Scientists are proposing a radical new way of think about how the universe began. In a new imagining of the Big Bang theory, they think it could have been the result of a four-dimensional star collapsing in on itself to form a black hole, which then proceeded to spew its guts out and, kindly, form our universe.
The standard Big Bang theory has some limitations. The singularity—the idea that everything came from essentially nowhere—is one of them. The fact that the universe is at an almost uniform temperature is another, because that doesn't square with the speed at which the universe has expanded. So physicists often ponder alternative theories that could explain the origin of our universe.
And that's just what Niayesh Afshordi, an astrophysicist with the Perimeter Institute for Theoretical Physics in Canada, has done. Here's, roughly, what he proposes:
- Our three-dimensional universe floats as a membrane in a "bulk universe" that has four dimensions.
- That "bulk universe" has 4D stars, which go through the same life cycles as our normal 3D ones.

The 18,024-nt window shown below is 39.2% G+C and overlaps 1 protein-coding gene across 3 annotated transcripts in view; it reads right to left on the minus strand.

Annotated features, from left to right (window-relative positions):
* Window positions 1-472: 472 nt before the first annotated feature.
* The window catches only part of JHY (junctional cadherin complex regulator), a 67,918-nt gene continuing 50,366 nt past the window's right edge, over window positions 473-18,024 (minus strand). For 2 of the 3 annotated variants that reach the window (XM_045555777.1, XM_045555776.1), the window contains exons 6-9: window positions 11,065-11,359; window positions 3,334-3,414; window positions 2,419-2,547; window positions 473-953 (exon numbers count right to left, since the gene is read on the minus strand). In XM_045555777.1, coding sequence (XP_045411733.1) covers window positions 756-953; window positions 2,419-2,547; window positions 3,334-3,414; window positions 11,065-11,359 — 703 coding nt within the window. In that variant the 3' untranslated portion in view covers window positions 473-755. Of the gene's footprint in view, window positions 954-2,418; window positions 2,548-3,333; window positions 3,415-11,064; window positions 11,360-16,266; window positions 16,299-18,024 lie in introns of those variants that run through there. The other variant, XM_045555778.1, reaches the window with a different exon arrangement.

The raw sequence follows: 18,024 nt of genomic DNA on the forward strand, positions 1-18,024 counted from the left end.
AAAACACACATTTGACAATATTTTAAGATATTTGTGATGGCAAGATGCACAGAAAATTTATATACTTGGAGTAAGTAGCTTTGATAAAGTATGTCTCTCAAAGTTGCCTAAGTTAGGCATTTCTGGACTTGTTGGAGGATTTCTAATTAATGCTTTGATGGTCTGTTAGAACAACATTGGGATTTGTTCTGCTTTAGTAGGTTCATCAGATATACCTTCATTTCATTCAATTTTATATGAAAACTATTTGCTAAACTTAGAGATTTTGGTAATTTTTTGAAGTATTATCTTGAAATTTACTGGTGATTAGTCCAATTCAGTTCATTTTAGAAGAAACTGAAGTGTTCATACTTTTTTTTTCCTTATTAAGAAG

- The most massive ones explode as supernovae, and their central core collapses into a black hole, like in our universe—just in 4D.
- The 4D black hole has its own 4D "event horizon," a boundary between the inside and the outside of a black hole.
- In a 3D universe, the event horizon appears to be 2D. In a 4D universe, it appears to be 3D. (Do you see where this is going?)
- The 4D black hole, then, blows apart, with the leftover material forming a 3D membrane, surrounding a 3D event horizon, which expands—and is essentially our universe.
So, according to the theory, our universe is the vomited-up guts of a 4D black hole. The expansion of the event horizon explains our universe's expansion; the fact that its creation stems from another 4D universe explains the weird temperature uniformity. You can take a second to process all that, it's okay.
Of course, it's speculative; it's pretty tricky, after all, knowing for sure what happened at the birth of our universe, and the work's yet to be peer reviewed, but the researchers think it has promise. Plus, there's something comforting in the notion that we're all just spatters of stellar vomit. [arXiv via Phys.org]
Image by ESO/M. Kornmesser